I'm a Navy brat; my birth certificate is from the
Near the end of the Vietnam War my parents separated and my dad retired from the Navy. He later remarried a beautiful lady from the
My childhood memory of my dad is of a man who was tough as nails, a John Wayne in The Fighting Seabees kind of character, as corny as that sounds. In those days dad didn't like to repeat himself, he told you to do something once and expected it to be done. If you asked him a question and his answer was no, it had a distinctly military even Marine drill instructor sound to it. "Negative son the geedunk is off limits till after dinner."
Dad rarely talks about his Navy career and the two wars he served during even though he had a chest full of ribbons, and a sleeve length of gold four year service strips. But while I was in the Navy I did get him to tell me a couple of Seabee sea stories, probably during a one of my visits between duty stations.
Two stories my dad told me was how he was slightly wounded twice in
The other time he was injured was during a mortar attack. He was working on a generator barge when the attack started. He fell to the deck with his hand between the barge and dock. The concussion of one of the mortar rounds pushed the dock and barge together crushing my dad's thumb in the process. That injury is also still visible today.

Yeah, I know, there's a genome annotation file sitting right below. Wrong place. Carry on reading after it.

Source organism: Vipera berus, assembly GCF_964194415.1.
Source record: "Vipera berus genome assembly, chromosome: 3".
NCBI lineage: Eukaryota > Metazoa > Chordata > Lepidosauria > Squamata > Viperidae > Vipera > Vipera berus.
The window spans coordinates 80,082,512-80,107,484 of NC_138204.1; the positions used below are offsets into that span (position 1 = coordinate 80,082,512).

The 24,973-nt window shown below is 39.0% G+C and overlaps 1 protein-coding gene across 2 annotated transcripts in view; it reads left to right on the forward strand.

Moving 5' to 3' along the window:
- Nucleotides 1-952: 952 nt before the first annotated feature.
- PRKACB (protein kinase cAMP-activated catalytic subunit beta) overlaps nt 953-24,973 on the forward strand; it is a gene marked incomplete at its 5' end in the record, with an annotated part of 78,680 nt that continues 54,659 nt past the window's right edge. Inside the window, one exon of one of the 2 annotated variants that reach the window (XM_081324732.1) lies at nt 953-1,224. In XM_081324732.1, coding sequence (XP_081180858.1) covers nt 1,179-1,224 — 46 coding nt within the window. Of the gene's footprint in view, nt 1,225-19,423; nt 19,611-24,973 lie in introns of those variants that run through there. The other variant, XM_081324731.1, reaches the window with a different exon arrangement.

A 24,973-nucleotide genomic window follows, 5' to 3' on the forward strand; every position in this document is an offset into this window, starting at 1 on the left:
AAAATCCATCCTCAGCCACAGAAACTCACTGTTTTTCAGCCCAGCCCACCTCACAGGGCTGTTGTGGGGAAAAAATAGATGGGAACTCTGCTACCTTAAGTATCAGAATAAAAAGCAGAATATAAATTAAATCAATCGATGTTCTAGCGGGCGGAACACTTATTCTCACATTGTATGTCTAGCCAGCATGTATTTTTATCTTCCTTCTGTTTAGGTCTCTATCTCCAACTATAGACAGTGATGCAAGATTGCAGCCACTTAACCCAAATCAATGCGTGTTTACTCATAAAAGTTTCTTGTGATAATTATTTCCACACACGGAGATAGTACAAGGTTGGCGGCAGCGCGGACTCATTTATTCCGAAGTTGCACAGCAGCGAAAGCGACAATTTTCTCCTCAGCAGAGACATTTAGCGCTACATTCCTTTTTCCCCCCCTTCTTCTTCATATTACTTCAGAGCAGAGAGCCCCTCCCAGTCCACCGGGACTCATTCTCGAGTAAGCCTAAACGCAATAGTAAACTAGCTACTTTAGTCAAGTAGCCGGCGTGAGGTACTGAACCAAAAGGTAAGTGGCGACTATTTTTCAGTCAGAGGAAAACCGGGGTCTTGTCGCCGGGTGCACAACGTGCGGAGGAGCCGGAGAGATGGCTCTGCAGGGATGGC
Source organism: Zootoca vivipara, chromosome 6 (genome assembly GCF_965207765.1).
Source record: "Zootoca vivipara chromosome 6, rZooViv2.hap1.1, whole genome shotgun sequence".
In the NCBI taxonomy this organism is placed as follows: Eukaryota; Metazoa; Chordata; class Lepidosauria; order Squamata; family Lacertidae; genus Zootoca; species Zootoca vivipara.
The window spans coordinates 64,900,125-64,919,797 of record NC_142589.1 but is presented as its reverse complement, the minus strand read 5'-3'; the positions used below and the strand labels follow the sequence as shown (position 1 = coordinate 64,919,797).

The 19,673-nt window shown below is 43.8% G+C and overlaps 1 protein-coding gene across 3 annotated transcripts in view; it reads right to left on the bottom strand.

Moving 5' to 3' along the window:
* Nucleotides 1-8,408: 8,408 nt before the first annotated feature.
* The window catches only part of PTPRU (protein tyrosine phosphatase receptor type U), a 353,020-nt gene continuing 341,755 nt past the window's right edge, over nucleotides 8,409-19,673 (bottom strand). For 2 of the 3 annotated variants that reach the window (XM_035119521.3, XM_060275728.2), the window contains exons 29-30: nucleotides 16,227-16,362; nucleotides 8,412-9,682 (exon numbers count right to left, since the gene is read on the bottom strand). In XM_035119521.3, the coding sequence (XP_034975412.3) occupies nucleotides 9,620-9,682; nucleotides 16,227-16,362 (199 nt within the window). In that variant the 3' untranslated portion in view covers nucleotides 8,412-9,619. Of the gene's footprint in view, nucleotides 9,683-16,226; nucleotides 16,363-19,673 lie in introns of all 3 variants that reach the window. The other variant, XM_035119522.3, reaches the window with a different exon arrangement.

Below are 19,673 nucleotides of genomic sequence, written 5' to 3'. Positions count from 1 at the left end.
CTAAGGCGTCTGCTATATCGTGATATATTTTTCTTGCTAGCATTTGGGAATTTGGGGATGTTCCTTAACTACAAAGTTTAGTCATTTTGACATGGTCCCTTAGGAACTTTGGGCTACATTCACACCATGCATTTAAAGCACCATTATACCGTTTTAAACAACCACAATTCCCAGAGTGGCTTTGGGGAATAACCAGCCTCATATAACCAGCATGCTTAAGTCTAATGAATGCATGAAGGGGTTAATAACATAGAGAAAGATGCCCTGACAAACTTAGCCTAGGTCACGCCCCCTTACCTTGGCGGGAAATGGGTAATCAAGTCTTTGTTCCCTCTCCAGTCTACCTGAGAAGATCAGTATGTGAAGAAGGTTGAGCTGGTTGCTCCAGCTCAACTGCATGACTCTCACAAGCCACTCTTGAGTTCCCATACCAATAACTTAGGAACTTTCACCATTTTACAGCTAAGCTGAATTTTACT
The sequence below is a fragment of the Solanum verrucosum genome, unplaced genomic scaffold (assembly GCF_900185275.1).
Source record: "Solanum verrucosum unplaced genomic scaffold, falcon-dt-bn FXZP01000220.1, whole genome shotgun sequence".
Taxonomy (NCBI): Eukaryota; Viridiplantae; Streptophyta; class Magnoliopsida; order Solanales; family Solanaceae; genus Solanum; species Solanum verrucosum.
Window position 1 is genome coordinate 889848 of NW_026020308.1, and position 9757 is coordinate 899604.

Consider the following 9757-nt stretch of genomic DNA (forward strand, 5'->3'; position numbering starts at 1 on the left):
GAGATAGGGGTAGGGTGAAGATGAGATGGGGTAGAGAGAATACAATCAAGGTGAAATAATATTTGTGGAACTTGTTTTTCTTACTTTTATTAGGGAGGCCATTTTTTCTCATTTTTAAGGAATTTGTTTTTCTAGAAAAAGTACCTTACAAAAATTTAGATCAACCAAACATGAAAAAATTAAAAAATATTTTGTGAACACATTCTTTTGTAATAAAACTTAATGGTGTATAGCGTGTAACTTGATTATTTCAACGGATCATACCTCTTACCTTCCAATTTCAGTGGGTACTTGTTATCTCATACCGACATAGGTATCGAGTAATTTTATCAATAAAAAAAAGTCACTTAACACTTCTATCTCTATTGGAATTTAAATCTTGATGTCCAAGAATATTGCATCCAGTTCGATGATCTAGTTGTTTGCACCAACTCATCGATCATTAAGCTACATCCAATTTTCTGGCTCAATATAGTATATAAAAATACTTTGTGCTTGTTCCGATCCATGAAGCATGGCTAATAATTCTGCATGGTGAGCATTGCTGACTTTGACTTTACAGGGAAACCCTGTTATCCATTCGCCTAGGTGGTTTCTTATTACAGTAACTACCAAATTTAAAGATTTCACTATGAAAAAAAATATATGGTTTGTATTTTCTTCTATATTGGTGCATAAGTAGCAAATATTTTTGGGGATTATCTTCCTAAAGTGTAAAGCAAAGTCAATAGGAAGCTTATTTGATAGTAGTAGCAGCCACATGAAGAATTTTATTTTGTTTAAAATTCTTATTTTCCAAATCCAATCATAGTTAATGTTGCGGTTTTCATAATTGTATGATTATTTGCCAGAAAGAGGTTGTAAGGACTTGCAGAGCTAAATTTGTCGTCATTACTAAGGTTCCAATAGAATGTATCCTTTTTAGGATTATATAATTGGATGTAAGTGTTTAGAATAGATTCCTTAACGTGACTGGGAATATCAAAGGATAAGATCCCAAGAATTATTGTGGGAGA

Writing this it's hard to believe my dad did these things; he has mellowed considerably over the years. It's been a while, but I seem to recall at least one Presidential Unit Citation in his ribbons but have never got any stories relating to his awards. No Purple Heart though, he talked his CO out of putting him up for the hand injury because he felt it was his own stupidity that caused it.
My service was not as gritty as my dad's, it was technical and tedious. The dangers I faced in the 1980s on SSBNs were less individual and more operational. We were chased by the Soviets a few times but knew that by then it was a game of information gathering and tracking. To go hostile on an operation SSBN meant the unthinkable was happening.
Stealth, being on station and operational readiness was the name of our game and we did it well. The stories I have to tell my son are ones computational calculations of Lat and Long, of pounds per square inch of sea pressure and weapons readiness drills.
You didn't make rate in the Seabees as fast as the technical rates did a decade later, both my father and I ended our Navy service as E6s. But in my eyes Dad will always get my respect for his service and his commitment as a Navy man.
Happy Fathers Day.